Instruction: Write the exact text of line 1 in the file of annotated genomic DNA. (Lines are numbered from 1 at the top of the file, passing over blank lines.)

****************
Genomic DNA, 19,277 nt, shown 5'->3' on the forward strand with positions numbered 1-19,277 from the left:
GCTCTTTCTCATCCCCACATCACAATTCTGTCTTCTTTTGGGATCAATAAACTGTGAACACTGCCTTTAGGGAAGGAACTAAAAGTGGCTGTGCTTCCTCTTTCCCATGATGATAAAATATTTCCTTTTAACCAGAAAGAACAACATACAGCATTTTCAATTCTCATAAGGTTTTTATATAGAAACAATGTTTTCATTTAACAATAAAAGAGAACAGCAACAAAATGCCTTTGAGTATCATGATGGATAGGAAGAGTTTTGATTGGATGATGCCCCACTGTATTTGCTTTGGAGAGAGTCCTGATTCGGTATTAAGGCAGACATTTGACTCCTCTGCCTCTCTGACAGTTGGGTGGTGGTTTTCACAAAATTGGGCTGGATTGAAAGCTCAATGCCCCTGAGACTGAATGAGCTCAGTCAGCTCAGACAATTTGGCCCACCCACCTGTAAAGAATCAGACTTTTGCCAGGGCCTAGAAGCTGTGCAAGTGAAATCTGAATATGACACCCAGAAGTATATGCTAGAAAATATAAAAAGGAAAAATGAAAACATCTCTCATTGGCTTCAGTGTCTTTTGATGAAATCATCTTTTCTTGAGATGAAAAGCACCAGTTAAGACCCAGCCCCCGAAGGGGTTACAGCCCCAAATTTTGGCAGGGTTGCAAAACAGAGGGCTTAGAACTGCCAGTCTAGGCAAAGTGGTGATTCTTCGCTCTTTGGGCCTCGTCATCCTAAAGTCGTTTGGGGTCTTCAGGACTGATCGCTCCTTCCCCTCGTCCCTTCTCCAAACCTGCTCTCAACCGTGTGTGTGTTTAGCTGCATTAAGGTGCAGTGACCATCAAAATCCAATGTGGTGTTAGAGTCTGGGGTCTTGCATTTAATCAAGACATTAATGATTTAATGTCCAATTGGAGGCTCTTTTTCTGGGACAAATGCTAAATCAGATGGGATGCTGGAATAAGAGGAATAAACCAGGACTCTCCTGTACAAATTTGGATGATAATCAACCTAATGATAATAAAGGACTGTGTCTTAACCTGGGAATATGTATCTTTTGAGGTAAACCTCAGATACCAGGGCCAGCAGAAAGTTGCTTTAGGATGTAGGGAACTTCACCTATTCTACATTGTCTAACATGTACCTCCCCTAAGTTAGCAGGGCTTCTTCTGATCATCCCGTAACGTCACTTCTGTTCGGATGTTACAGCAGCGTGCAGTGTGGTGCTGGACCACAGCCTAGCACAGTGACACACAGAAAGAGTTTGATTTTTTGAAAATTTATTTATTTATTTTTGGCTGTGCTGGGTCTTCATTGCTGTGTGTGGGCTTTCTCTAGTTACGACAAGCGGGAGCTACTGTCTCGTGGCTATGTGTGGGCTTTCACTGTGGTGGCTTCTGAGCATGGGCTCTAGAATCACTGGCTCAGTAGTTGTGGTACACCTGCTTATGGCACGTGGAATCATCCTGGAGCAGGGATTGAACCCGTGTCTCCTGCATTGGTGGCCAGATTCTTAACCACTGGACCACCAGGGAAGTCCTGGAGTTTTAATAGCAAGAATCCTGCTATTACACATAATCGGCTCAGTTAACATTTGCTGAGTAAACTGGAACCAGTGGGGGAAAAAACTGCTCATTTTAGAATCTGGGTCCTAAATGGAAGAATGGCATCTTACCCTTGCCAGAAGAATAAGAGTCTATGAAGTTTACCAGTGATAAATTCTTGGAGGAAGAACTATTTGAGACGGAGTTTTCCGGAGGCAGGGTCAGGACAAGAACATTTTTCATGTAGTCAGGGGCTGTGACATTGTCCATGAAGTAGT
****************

Genomic DNA, 19,277 nt, shown 5'->3' on the forward strand with positions numbered 1-19,277 from the left: